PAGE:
Before the world was created, God alone existed, one and eternal, beyond any boundary,

without change or movement, concealed within Himself. When the thought arose in Him

to bring the world into being, His glory became visible. He began to trace the foundations

of a world before Himself, and in this way God brought a heaven and earth into

being. But when God looked at them, they were not pleasing in His sight, so He changed

them back into emptiness and void. He split and rent and tore them apart with his two

arms, and ruined whole worlds in one moment. One after another, God created a thousand

worlds, which preceded this one. And all of them were swept away in the wink of

an eye.

   God went on creating worlds and destroying worlds until He created this one and

declared, “This one pleases me, those did not.” That is how God created the heaven and

the earth as we know it, as it is said, “For, behold! I am creating a new heaven and a new earth”

(Isa. 65:17).


   The verse These are the generations of the heaven and the earth when they were created

(Gen. 2:4) suggested to the rabbis the creation of prior worlds, while the verse You

carry them away as with a flood (Ps. 90:5) was also interpreted to refer to the destruction

of these prior worlds. The Zohar (1:262b) suggests that God did not actually build

these prior worlds, but only thought about building them.

   That this world was not the first that God created was believed to be indicated by

Isaiah 65:17: “For, behold, I create new heavens and a new earth and the former shall not be

remembered nor come to mind.” Zohar Hadash identifies the prior worlds as totaling 1,000,

as does Or ha-Hayim 1:12, which states that before God created this world, He created

a thousand hidden worlds. These hidden worlds were created through the first letter,

aleph. That is why the Torah, in the report of the Creation of this world, commences

with the second letter, bet. The existence of the 1,000 worlds is linked to the verse You

may have the thousand, O Solomon (S. of S. 8:12).

    Other sources, such as Midrash Tehillim 90:13, give the number as 974 worlds, which

were said to have been created and destroyed over 2,000 years. Sefer ha-Zikhronot 1:1

suggests that when it entered God’s mind to create the world, He drew the plan of the

world, but it would not stand until God created repentance. Thus repentance is the

key element that made our world possible.

   Rabbi Yitzhak Eizik Haver (1789-1853) found evidence of prior creations in the fact

that the Torah starts with the letter bet, the second letter, rather than with an aleph, the

first letter. “The verse begins with the letter bet to hint that Creation was divided into

two realms—that God created two beginnings.”

   Although a great many prior worlds are said to have been created and destroyed,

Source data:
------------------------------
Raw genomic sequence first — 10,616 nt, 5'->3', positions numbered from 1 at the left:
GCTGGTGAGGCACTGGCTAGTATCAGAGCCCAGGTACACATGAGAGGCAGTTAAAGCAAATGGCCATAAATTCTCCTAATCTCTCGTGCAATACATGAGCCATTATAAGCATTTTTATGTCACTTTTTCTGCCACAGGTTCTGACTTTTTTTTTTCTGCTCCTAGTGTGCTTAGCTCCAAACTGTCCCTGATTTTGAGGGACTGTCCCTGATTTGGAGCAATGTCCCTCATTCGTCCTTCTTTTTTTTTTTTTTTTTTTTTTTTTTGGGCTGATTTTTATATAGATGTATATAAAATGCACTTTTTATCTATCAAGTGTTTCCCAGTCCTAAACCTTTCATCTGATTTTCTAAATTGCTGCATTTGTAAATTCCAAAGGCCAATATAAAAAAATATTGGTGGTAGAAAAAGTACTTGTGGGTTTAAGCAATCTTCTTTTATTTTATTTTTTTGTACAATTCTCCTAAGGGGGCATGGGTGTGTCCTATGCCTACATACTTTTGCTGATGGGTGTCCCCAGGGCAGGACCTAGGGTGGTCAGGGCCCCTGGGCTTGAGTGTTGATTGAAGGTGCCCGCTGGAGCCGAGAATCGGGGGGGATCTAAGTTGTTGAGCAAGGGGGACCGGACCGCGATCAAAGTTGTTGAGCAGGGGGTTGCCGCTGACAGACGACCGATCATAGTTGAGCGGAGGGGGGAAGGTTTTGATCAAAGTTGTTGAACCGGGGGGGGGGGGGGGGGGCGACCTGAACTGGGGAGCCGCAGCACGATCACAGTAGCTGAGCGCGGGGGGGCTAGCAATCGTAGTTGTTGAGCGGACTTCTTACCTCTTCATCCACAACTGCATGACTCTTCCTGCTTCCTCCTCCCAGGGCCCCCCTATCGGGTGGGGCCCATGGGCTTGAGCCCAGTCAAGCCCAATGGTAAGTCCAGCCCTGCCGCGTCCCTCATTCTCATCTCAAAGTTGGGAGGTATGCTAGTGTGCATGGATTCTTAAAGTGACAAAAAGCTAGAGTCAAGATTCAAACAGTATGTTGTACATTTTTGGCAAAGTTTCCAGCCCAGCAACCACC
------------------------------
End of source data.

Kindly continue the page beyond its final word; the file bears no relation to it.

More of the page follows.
Rabbi Levi Yitzhak of Berditchev insisted that “Everything God created exists forever,

and never ceases to be.” And in Esh Kadosh, Rabbi Kalonymus Kalman Shapira identifies

the creation and destruction of the prior worlds with the Shattering of the Vessels.

Furthermore, he states that God made the present universe out of those broken vessels.

See “The Shattering of the Vessels and Gathering the Sparks,” p. 122.

   The belief that God destroyed the prior worlds implies that God’s creations of these

worlds was somehow in error. Some Christian apocryphal sources, such as The Gospel

of Philip 99a, describe even the present world as an error: “The world came into being

through a mistake. For he who created it wished to create it imperishable and immortal.

He did not attain his hope.”



Genesis Rabbah 3:7, 9:2, 28:4, 33:3; Exodus Rabbah 1:2, 30:3; B. Hagigah 13b; Midrash

Tehillim 90:13; Midrash Aleph Bet 5:5; Eliyahu Rabbah 2:9; Zohar 1:24, 1:154a, 1:262b,

3:135a-135b, Idra Rabbah; Pirkei de-Rabbi Eliezer 3; Sefer ha-’Iyyun Ms. Hebrew

University 8330; Zohar Hadash; Sefer ha-Zikhronot 1:1; Rashi on Shabbat 88b; No’am

Elimelekh, Bo 36b; Kedushat Levi; Or ha-Hayim 1:12; Esh Kadosh; Otzrot Rabbi Yitzhav

Yitzhak Eizik Haver, p.1.



The Holy Fire: The Teachings of Rabbi Kalonymus Kalman Shapira, the Rebbe of the

Warsaw Ghetto by Nehemia Polen.





Once, when Aaron the Priest, brother of Moses, was offering sacrifices on Yom Kippur,

the bull sprang up from beneath his hands and covered a cow. When that calf was born,

it was stronger than any other. Before a year was out, the calf had grown bigger than the

whole world.

   God then took the world and stuck it on one horn of that bull. And the bull holds up the

world on his horn, for that is God’s wish. But when people sin, their sins make the world

heavier, and the burden of the bull grows that much greater. Then the bull grows tired of its

burden, and tosses the world from one horn to the other. That is when earthquakes take

place, and everything is uncertain until the world stands secure on a single horn.

So it is that the bull tosses the world from time to time from one horn to the other,

causing earthquakes and other catastrophes. And if people only knew of the danger, they

would recognize how much they are dependent on God’s mercy. For if they would only